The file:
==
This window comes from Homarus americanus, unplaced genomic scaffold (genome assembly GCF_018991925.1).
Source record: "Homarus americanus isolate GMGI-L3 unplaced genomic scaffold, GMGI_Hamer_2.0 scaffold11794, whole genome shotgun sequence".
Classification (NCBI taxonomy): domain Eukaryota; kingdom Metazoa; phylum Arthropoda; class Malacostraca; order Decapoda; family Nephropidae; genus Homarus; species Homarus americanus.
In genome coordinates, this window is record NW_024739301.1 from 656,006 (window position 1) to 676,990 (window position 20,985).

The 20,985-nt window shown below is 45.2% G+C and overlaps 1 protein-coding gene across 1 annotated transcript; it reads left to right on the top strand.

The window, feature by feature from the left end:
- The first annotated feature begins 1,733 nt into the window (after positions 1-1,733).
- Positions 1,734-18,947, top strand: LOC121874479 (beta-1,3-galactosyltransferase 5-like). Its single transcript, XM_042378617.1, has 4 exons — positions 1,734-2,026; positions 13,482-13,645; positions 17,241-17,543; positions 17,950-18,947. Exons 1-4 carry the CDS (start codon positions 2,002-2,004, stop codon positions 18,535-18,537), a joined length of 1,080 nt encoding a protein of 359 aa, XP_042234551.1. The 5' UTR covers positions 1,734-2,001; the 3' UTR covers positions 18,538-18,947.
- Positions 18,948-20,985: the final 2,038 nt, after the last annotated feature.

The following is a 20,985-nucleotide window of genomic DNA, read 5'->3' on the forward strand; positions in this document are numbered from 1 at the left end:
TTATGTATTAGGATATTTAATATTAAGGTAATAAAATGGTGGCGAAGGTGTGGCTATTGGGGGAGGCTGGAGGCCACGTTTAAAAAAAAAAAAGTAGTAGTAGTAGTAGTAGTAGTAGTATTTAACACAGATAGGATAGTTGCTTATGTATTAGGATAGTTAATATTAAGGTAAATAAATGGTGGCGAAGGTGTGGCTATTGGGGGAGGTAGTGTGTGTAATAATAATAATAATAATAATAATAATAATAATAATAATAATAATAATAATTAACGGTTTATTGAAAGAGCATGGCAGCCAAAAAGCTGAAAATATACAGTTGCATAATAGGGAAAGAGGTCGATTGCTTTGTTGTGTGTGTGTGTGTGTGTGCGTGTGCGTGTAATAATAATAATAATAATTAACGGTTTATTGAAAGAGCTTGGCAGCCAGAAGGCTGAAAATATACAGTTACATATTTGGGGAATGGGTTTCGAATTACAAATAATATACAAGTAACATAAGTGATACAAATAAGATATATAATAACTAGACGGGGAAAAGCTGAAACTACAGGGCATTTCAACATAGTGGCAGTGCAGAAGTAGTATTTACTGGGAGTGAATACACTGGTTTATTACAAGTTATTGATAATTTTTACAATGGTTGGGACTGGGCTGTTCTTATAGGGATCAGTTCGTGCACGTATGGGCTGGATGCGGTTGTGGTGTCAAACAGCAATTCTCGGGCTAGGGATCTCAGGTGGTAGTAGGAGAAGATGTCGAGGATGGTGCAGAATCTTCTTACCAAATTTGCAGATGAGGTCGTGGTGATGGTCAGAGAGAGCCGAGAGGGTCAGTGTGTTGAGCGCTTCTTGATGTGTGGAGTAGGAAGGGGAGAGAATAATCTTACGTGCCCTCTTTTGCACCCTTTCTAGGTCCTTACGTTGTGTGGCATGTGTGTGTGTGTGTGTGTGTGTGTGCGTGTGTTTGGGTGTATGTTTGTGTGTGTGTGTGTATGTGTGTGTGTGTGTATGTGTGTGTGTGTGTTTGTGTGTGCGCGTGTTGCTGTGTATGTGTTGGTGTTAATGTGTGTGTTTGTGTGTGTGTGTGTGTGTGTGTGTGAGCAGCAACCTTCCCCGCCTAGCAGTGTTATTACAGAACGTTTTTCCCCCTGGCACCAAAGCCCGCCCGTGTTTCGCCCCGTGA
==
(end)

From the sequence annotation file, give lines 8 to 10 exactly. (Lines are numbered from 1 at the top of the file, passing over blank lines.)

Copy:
- Positions 1,734-18,947, top strand: LOC121874479 (beta-1,3-galactosyltransferase 5-like). Its single transcript, XM_042378617.1, has 4 exons — positions 1,734-2,026; positions 13,482-13,645; positions 17,241-17,543; positions 17,950-18,947. Exons 1-4 carry the CDS (start codon positions 2,002-2,004, stop codon positions 18,535-18,537), a joined length of 1,080 nt encoding a protein of 359 aa, XP_042234551.1. The 5' UTR covers positions 1,734-2,001; the 3' UTR covers positions 18,538-18,947.
- Positions 18,948-20,985: the final 2,038 nt, after the last annotated feature.

The following is a 20,985-nucleotide window of genomic DNA, read 5'->3' on the forward strand; positions in this document are numbered from 1 at the left end: